Stink Bean: Top Ten Facebook Photo
Can you smell that? Stink bean, called sator in Thai – สะตอ – is also known as Parkia or Petai. It is a flat edible bean that is large, but dense in texture. Whether fresh or cooked, it has a taste and aroma similar to asparagus, but 3 to 5 times more powerful. You may never have heard of it or seen it before. Sator looks a like a large fava bean but is found on a large tree that only grows in southern Thailand, the neighboring countries south of Thailand, and near the equator. At home in Thailand, I have 55 Sator trees in various stages of development. It happens to be a native plant that survives on hilly mountains and thrives side by side with my durian tree. A perfect pair, stinky fruits and stink bean.
The scientific term for sator is Parkia speciosa. One cluster has from 3 to 15 pods and each pod can have 6 to 16 beans. Sator, like asparagus, has an amino acid that is responsible for the noticeable smell. Southerners, like my family and friends, are delighted when the short sator season finally arrives and they prepare and share sator dishes and photos. Below is a picture my niece posted on Facebook on May 30th; many of my friends and other chefs from Thailand did the same. Perhaps the famous smell of this rare edible bean is precious for those who value its deliciousness and take culinary pride in this special bean.
One of many food photos of a stink bean dish. This is one my niece posted on Facebook. The dish was prepared by my sister Rudee. It is a one dish meal of Stir-fried Spicy Stink Beans with Prawns served over steamed jasmine rice.
The middle of May is the beginning of sator season in southern Thailand. As the bean starts to make its appearance, sator fans get so excited. The most famous stink bean dish of all is Phad Phed Sator Goong – Stir-fried Sator with Prawns.
Sator, สะตอ, grows wild in Phuket, a twisted cluster bean that grows on a tall tree, often side by side with durian.
It is an honor to once again present you with a local dish cooked by a local home cook, my friend Varunee who also teaches southern cooking on my culinary tour. Varunee will present you with Phad Phed Sator Phuket – Stir-fried Spicy Stink Bean with Prawns, Phuket Style. This is the way my mom and her mom and the local people in Phuket would cook it in their kitchens for family and friends. Please feel free to modify the recipe to suit your liking. There is no substitute for sator, however you can enjoy this recipe with any seafood or with other vegetables such as asparagus, fava beans or edamame for a similar texture.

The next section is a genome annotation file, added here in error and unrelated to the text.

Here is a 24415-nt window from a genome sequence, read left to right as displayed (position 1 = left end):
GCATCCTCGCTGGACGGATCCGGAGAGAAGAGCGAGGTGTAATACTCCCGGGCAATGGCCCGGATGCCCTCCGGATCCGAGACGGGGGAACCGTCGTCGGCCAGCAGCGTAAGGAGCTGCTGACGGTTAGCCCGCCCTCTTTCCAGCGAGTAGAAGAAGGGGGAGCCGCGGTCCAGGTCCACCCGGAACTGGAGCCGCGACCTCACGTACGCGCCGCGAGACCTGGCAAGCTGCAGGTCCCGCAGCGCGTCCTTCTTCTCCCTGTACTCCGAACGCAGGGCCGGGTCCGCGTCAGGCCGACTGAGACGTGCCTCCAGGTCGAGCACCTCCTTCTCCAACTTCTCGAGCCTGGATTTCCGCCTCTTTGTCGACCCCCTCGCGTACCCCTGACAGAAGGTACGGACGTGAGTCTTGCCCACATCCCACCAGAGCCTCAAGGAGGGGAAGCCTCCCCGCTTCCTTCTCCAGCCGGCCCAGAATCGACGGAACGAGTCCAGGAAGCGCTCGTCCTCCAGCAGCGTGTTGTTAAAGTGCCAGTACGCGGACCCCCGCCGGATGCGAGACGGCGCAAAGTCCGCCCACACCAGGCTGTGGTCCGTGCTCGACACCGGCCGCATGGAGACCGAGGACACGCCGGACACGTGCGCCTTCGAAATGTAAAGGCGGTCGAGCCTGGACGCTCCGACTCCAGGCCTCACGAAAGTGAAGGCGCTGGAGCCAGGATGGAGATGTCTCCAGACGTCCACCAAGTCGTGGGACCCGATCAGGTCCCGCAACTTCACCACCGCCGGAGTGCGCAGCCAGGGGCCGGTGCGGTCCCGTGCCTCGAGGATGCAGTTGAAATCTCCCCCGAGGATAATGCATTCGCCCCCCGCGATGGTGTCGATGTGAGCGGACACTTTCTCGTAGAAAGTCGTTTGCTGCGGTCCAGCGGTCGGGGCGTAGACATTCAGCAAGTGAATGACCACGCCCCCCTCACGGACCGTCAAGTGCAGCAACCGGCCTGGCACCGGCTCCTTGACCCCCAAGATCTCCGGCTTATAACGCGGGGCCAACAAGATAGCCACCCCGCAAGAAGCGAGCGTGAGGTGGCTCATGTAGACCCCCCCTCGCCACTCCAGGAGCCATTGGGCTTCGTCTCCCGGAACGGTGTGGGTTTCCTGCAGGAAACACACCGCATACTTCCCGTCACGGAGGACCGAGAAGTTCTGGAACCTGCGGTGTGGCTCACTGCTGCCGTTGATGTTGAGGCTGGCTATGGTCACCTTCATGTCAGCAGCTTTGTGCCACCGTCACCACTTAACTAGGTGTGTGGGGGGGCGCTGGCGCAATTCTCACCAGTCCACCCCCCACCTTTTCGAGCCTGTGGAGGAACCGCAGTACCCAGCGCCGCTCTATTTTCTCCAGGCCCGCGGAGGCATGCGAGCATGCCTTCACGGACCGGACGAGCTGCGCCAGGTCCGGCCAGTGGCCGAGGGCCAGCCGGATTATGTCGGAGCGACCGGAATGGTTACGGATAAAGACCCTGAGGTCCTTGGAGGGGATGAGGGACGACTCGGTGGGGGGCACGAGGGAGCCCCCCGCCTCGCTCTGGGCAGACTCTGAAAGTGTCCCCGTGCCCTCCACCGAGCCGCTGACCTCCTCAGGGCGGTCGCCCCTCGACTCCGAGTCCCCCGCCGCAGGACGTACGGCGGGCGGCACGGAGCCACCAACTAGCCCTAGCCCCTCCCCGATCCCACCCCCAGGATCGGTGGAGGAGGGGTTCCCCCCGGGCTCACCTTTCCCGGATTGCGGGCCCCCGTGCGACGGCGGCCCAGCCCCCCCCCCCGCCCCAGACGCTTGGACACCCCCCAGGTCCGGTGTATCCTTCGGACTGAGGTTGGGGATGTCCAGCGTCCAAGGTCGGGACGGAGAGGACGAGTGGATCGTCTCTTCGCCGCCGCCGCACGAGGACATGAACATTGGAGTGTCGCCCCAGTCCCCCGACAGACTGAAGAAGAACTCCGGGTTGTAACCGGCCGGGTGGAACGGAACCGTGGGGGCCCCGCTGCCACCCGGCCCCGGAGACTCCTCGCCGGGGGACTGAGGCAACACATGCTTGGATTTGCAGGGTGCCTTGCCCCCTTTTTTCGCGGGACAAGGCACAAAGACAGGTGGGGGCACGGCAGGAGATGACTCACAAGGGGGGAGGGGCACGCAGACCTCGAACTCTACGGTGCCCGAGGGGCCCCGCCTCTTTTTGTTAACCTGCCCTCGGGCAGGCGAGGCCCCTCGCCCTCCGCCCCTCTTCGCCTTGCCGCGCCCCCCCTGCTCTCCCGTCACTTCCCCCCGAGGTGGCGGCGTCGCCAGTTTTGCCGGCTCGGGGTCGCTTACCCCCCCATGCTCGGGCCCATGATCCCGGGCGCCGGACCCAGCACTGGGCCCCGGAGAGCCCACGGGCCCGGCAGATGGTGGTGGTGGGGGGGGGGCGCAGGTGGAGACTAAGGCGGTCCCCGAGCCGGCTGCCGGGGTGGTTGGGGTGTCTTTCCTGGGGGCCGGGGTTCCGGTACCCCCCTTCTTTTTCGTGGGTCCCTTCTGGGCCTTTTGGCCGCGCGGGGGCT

Stir-fried Spicy Stink Beans with Prawns, Phuket Style
Phad Phed Sator Goong Phuket
Serves: 43 tablespoons vegetable oil 3 cloves garlic, peeled and chopped 2 tablespoons Phuket red curry paste, or any brand from Thailand 1 teaspoon shrimp paste, optional (omit it if you use Mae Ploy Brand red curry paste) 8 prawns, shelled and deveined 1/4 cup water 1 tablespoon soy sauce 1 teaspoon palm sugar or brown sugar 1/2 cup Sator or Parkia beans, fresh or frozen 3 Kaffir lime leaves, center vein removed
Heat a wok on high heat until it is hot, pour in vegetable oil and then stir in garlic, curry paste and shrimp paste. Stir well until fragrant, about 1 minute. Stir in prawns and stir for 30 seconds. Pour in water. Stir well until curry paste and oil are well-combined and prawns are cooked well in the sauce. Stir in soy sauce. Stir in palm sugar until well-combined.
Fold the Kaffir lime leaves lengthwise, remove the vein, then add the leaves to the wok. Stir in sator. Stir back and forth until the sator is partially cooked. Be careful not to overcook the prawns or the sator, which doesn’t need to be cooked very long. A shorter time is better for sator to keep its crunchy texture. Remove Kaffir leaves. Serve hot with steamed jasmine rice.
Please see instructions and photos below for cooking step by step.
My friend Varunee will show you how to prepare a famous Phuket dish Phad Phed Sator Goong, Stir-fried Spicy Stink Beans and Prawns, Phuket Style. Please enjoy her cooking.
In Phuket there are two kinds of red curry paste. One is for coconut-based curry and one is for stir-fries without coconut milk or with very little—just about 2 to 4 tablespoons coconut milk to make the sauce or to tone down the spicy level of the dish. Please do not be overly concerned with this level of complication, use Mae Ploy or Thai kitchen brands as you wish. For the best results, I recommend my Phuket Red Curry Paste Recipe.
Heat a wok on high heat until it is hot, pour in vegetable oil and then stir in garlic, curry paste and shrimp paste.
Stir in prawns and stir for 30 seconds.
Then pour in water and stir well until curry paste and oil are well-combined, making a good sauce, and the prawns are cooked well.
Stir in soy sauce.
Stir in palm sugar until well-combined.
Fold the Kaffir lime leaves, remove the veins, then add the leaves to the wok.
Stir in sator.
Stir back and forth until the prawns are cooked and sator is partially cooked. Be careful not to overcook the prawns or sator. A shorter time allows sator to keep its crunchy texture.
Credit: Khun Varunee© 2012 Pranee Khruasanit Halvorsen I Love Thai cooking Pranee teaches Thai Cooking classes in the Seattle area. Her website is: I Love Thai cooking.com